Venezuelan President Hugo Chavez has been in power for 14 years. On Sunday he earned the right to remain there for another six (though he’s battling cancer).
Chavez is often characterized as a dictator, but the truth is, Venezuela’s election process has been lauded by international observers. So if not through brute force, how does a president – whose country has the world’s highest rate of inflation (28%) and a soaring crime rate – win re-election?
Answer: He buys it…
You see, Chavez went on a huge spending spree during the run-up to the election, pouring billions of dollars into “social development” programs, including healthcare, education and free housing.
Under Chavez’s direction, Venezuela’s central government spent some $9.3 billion in August, according to the National Treasury. That compares with $8.6 billion in July and $5.2 billion during August 2011.
Yet Venezuela also has some of the highest borrowing costs in the world. Fitch, Standard & Poor’s and Moody’s all grade Venezuela in speculative – or junk bond – territory, limiting the number of funds willing to buy its debt. As result, Venezuelan bonds due in 2027 yield 10.9%, compared to 4.7% for equivalent Colombian paper.
So where’s Chavez getting the money?
Simple: He’s solicited low-cost loans from China by putting his country’s vast oil reserves up as collateral.
According to a recent Bloomberg report, in the past five years, the China Development Bank has lent Venezuela $42.5 billion. And $12 billion of that sum was accrued in the past 15 months, as Chavez ran his hotly contested campaign.
Venezuela pays no more than 6% interest on these loans – half of what it pays to investors for bonds issued in capital markets.
In return for its generosity, China gets a steady supply of crude.
Venezuela’s Oil Minister, Rafael Ramirez, said last month that of the 640,000 barrels of oil a day his country exported to China, 200,000 went toward servicing the country’s debt to Beijing.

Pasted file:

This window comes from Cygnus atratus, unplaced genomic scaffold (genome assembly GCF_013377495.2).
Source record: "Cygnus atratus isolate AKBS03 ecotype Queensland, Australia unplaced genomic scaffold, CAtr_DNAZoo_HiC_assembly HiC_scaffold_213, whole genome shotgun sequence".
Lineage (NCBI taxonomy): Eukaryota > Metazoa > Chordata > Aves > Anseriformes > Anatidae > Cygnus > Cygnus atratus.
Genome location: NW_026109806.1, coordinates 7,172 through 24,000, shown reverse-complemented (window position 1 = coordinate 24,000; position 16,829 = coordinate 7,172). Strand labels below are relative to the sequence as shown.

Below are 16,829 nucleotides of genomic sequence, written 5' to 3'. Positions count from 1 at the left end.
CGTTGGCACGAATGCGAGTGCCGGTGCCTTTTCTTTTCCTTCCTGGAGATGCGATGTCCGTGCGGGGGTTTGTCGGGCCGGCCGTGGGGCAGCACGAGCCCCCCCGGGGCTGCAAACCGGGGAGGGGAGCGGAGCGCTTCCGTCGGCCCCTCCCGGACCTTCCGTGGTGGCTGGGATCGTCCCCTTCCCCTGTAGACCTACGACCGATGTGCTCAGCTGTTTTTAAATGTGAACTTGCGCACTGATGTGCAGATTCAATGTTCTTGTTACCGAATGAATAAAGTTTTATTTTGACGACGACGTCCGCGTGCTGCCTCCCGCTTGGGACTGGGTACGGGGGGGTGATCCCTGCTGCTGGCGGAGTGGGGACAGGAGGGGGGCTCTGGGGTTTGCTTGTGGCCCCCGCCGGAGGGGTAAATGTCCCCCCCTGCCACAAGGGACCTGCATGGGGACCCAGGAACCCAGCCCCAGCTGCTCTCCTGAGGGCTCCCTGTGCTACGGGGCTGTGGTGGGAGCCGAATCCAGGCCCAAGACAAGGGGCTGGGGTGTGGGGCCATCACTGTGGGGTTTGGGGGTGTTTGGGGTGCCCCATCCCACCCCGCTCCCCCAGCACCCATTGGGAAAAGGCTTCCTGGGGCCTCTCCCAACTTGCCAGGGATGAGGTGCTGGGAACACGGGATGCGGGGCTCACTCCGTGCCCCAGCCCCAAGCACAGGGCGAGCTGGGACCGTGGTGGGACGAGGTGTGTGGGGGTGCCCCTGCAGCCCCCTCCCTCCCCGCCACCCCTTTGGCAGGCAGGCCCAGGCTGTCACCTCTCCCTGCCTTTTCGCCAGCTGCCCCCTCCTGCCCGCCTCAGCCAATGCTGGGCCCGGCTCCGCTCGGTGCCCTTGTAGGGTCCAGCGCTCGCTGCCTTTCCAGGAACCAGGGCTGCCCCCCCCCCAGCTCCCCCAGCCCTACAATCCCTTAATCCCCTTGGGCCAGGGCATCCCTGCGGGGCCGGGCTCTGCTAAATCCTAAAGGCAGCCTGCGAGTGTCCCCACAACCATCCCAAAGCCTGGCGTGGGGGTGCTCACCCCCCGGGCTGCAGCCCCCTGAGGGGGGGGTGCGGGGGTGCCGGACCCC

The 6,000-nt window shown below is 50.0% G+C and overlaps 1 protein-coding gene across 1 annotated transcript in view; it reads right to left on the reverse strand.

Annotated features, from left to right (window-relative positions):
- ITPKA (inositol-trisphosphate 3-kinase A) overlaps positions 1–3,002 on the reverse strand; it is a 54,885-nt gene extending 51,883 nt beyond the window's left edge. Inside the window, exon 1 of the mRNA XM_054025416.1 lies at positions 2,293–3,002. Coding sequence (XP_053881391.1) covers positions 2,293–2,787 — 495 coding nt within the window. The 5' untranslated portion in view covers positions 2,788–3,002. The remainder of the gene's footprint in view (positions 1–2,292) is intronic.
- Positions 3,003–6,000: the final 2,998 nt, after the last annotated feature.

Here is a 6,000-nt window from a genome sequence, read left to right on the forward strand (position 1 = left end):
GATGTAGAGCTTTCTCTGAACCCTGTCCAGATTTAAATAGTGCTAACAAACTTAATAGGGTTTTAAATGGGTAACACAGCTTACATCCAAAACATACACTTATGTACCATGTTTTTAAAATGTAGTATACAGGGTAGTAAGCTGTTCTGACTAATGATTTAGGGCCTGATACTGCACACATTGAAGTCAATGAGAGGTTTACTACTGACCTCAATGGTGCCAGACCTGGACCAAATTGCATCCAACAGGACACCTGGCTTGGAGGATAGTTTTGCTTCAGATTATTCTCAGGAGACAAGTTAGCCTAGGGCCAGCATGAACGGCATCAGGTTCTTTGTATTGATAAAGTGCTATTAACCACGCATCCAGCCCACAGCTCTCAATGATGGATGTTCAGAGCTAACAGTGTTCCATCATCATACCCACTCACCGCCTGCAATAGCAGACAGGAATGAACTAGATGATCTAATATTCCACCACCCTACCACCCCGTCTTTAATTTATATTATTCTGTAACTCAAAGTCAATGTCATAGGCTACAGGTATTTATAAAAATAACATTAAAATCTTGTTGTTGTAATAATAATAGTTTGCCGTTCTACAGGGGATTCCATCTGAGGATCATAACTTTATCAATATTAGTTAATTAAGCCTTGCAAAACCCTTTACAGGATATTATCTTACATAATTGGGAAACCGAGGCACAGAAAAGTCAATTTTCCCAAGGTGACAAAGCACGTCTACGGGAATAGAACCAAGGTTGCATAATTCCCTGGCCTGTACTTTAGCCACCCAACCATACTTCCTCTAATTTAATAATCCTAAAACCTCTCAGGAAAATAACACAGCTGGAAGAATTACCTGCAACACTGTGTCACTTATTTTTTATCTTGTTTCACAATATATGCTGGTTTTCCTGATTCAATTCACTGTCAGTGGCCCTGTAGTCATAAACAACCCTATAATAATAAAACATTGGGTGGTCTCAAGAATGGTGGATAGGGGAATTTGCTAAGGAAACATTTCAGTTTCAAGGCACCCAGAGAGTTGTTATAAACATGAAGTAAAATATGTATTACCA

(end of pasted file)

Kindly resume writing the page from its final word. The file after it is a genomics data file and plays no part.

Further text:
And that’s not all.
In addition to the oil bounty, Chinese companies are given lucrative contracts for state-run construction projects. For instance, a $20 billion loan China granted Venezuela in 2010 stipulated that 75% of the money be invested in “cooperation projects” between the two countries.
That means the money Venezuela borrows from China is being fed right back into Chinese companies.
China’s Citic Construction Engineering Co. is building more than 33,000 homes in Venezuela. And Qingdao Haier Co. has supplied three million appliances – air conditioners, televisions, etc. – to the country’s “My Well-Equipped House” program, which is backed by credit from state banks.
Still, oil remains China’s primary concern.
In fact, Beijing’s oil-for-loans program isn’t unique to Venezuela. Developing countries around the world – particularly in Latin America and Africa – have been eager to exchange their resources for Chinese money. Some of that money goes to infrastructure development and social programs, and the remainder is usually wasted.
The risk, though, is that oil prices will fall. If that happens, it will take a much larger supply of oil to service the debt that’s been accrued. And that’s a serious concern for Venezuela, not just because of the massive size of its loans, but because its production is on the decline.
Digging the Hole Deeper
Oil production is down 22% since Chavez first took office in 1999. There are two reasons for this drop…
The first is that Western oil majors like ExxonMobil (NYSE: XOM) and ConocoPhillips (NYSE: COP) were forced out of Venezuela’s energy sector. They’ve been supplanted by PDVSA, Venezuela’s state-run oil major, and a slew of Chinese companies that don’t have as much talent or technology as their Western counterparts.
The second reason is that PDVSA has increasingly been used as the mechanism through which Chavez funds his massive social programs. And with more and more of the company’s funds lining government coffers, it’s been unable to reinvest in production.
PDVSA has more than tripled its government contributions, which have soared from $16.5 billion in 2004 to $58.6 billion last year.
More than $30 billion of that capital went toward programs, according to the state oil giant. Worse, the money doesn’t go through the official government budget approved by the legislature, so there’s little oversight on how it’s spent. And that opens the door to waste and corruption.
All in all, the oil sector makes up 95% of Venezuela’s total exports and 40% of the government’s budget revenue.
However, even with its weighty contributions, public expenditure now exceeds tax collection and oil revenue by 12%. As a result, the country’s debt amounts to 50% of GDP.
So far, the fact that oil prices are 10-times higher than they were when Chavez came to power has masked many of these problems.
But the clock is ticking.
Morgan Stanley (NYSE: MS) believes Venezuela could default on its debt as early as next year.
Of course, that wouldn’t mean much to China, which – thanks to Chavez – now has a substantial claim to the world’s largest oil reserves.